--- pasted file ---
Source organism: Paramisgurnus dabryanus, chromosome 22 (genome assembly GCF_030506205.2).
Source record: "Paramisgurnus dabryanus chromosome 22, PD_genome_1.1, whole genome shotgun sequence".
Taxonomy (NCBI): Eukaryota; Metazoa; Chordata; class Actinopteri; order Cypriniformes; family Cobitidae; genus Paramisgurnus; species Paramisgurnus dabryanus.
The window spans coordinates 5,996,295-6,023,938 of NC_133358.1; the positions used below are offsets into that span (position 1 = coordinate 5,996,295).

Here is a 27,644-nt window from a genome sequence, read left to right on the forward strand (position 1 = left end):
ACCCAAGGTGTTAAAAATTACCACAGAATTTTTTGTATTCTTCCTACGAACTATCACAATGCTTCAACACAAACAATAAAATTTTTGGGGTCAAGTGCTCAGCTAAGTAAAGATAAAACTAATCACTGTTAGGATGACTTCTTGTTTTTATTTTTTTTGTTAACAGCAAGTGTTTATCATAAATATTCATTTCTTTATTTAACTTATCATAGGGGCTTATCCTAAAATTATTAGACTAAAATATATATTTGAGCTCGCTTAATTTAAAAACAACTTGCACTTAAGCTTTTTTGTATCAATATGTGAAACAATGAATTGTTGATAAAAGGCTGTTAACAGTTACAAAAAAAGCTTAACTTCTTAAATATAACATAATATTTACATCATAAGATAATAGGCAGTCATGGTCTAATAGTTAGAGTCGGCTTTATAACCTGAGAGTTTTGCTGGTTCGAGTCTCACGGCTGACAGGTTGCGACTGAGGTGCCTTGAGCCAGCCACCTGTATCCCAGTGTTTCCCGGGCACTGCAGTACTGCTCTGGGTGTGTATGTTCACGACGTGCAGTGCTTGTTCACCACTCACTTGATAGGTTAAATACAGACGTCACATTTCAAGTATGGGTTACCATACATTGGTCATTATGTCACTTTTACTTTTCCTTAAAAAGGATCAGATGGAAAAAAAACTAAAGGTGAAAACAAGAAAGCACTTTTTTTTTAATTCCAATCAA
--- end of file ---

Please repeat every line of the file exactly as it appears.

Source organism: Paramisgurnus dabryanus, chromosome 22 (genome assembly GCF_030506205.2).
Source record: "Paramisgurnus dabryanus chromosome 22, PD_genome_1.1, whole genome shotgun sequence".
Taxonomy (NCBI): Eukaryota; Metazoa; Chordata; class Actinopteri; order Cypriniformes; family Cobitidae; genus Paramisgurnus; species Paramisgurnus dabryanus.
The window spans coordinates 5,996,295-6,023,938 of NC_133358.1; the positions used below are offsets into that span (position 1 = coordinate 5,996,295).

Here is a 27,644-nt window from a genome sequence, read left to right on the forward strand (position 1 = left end):
ACCCAAGGTGTTAAAAATTACCACAGAATTTTTTGTATTCTTCCTACGAACTATCACAATGCTTCAACACAAACAATAAAATTTTTGGGGTCAAGTGCTCAGCTAAGTAAAGATAAAACTAATCACTGTTAGGATGACTTCTTGTTTTTATTTTTTTTGTTAACAGCAAGTGTTTATCATAAATATTCATTTCTTTATTTAACTTATCATAGGGGCTTATCCTAAAATTATTAGACTAAAATATATATTTGAGCTCGCTTAATTTAAAAACAACTTGCACTTAAGCTTTTTTGTATCAATATGTGAAACAATGAATTGTTGATAAAAGGCTGTTAACAGTTACAAAAAAAGCTTAACTTCTTAAATATAACATAATATTTACATCATAAGATAATAGGCAGTCATGGTCTAATAGTTAGAGTCGGCTTTATAACCTGAGAGTTTTGCTGGTTCGAGTCTCACGGCTGACAGGTTGCGACTGAGGTGCCTTGAGCCAGCCACCTGTATCCCAGTGTTTCCCGGGCACTGCAGTACTGCTCTGGGTGTGTATGTTCACGACGTGCAGTGCTTGTTCACCACTCACTTGATAGGTTAAATACAGACGTCACATTTCAAGTATGGGTTACCATACATTGGTCATTATGTCACTTTTACTTTTCCTTAAAAAGGATCAGATGGAAAAAAAACTAAAGGTGAAAACAAGAAAGCACTTTTTTTTTAATTCCAATCAA